This is the third report in a series on the inflammatory mediators and modulators released in organ culture from skin lesions of various ages, which were produced in vivo in rabbits by the military vesicant, sulfur mustard (SM). It describes the electrophoretic protein fractions and trypsin-inhibitory capacities of the various culture fluids and the amounts of α1-proteinase inhibitor and α-macroglobulin proteinase inhibitors in these fluids. With one-dimensional electrophoresis, the albumin and β-globulin fractions of protein in culture fluids varied little with the development and healing of the SM lesions. These fractions proportionally resembled the corresponding fractions found in serum. The α1-globulin fraction was proportionally smaller than the corresponding fractions of serum as the lesions healed. The α2-globulin fraction was proportionally smaller than the corresponding fraction of serum at all stages of lesion development and healing. The γ-globulin fraction was proportionally larger as the lesion healed. With two-dimensional electrophoresis, about 68%, 46%, and 35% of the protein spots in culture fluids from representative 1-day and 6-day SM lesions and normal skin, respectively, matched those from serum. In each case, the large, diffuse, serum ablumin spot represented about two-thirds of the protein present. Thus, gravimetrically, in normal skin and in both developing and healing lesions, the extracellular proteins were 80-90% of serum origin. The trypsin-inhibitory capacity (TIC) per milligram protein in the culture fluids of healing lesions was markedly less than the TIC per milligram protein in the fluids of peak lesions. This decrease correlates well with the decrease found in the α1-globulin fraction, which contains α1-antiproteinase (α1-PI) (and α1-macroglobulin [α1M] in rabbits). The α1PI and the α1M-α2M proteinase inhibitors were identified in the culture fluids by means of sodium dodecyl sulfate-polyacrylamide gel electrophoresis, Western blots, specific antibodies, and the immunoperoxidase technique. The levels of both free and proteinase-complexed α1PI and αM inhibitors in the culture fluids decreased as the lesions healed. In both developing and healing lesions, at least half of the α1PI and αM inhibitors seemed to be complexed with proteinases. Thus, serum seems to be a major source of unbounded extracellular protein within acute inflammatory lesions, and serum proteinase inhibitors seem to be the host's major defense against local damage by proteinases from serum, infiltrating leukocytes, and activated fibroblasts.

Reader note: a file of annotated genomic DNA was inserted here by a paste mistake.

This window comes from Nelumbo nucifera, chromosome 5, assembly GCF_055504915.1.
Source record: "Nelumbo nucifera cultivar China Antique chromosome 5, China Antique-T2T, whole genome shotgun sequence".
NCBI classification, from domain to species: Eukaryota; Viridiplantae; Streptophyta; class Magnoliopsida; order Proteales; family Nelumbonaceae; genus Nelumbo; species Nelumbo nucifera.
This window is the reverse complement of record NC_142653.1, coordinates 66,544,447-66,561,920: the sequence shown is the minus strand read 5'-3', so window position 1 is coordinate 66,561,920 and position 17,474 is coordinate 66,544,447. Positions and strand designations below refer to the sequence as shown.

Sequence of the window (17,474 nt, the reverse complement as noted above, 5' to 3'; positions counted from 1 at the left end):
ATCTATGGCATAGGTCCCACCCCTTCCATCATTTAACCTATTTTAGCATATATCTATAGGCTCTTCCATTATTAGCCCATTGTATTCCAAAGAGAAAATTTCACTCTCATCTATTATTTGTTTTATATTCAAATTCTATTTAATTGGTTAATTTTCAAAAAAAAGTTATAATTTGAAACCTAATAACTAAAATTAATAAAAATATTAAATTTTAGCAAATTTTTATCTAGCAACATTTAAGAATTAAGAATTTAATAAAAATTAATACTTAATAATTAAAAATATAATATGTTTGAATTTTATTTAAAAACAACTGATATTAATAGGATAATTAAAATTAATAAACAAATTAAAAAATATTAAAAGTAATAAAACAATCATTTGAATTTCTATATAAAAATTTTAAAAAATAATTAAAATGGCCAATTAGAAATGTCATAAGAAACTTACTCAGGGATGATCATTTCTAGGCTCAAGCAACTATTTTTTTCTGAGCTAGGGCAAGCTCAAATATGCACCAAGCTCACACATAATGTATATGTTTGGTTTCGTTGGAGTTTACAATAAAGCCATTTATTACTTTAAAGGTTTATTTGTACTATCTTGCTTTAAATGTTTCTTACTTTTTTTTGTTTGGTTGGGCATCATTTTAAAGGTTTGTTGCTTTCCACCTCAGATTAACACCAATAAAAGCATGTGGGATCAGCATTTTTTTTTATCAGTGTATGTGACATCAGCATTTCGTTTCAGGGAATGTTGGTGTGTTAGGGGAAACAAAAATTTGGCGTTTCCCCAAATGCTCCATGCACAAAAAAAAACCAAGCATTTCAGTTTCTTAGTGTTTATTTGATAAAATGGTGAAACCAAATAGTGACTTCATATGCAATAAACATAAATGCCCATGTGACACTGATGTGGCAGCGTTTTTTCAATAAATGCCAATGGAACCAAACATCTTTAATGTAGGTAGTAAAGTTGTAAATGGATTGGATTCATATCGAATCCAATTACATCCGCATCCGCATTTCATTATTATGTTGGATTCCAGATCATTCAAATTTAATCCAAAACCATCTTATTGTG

|Number of pages
|American Journal of Pathology
|Published - 1987
ASJC Scopus subject areas
- Pathology and Forensic Medicine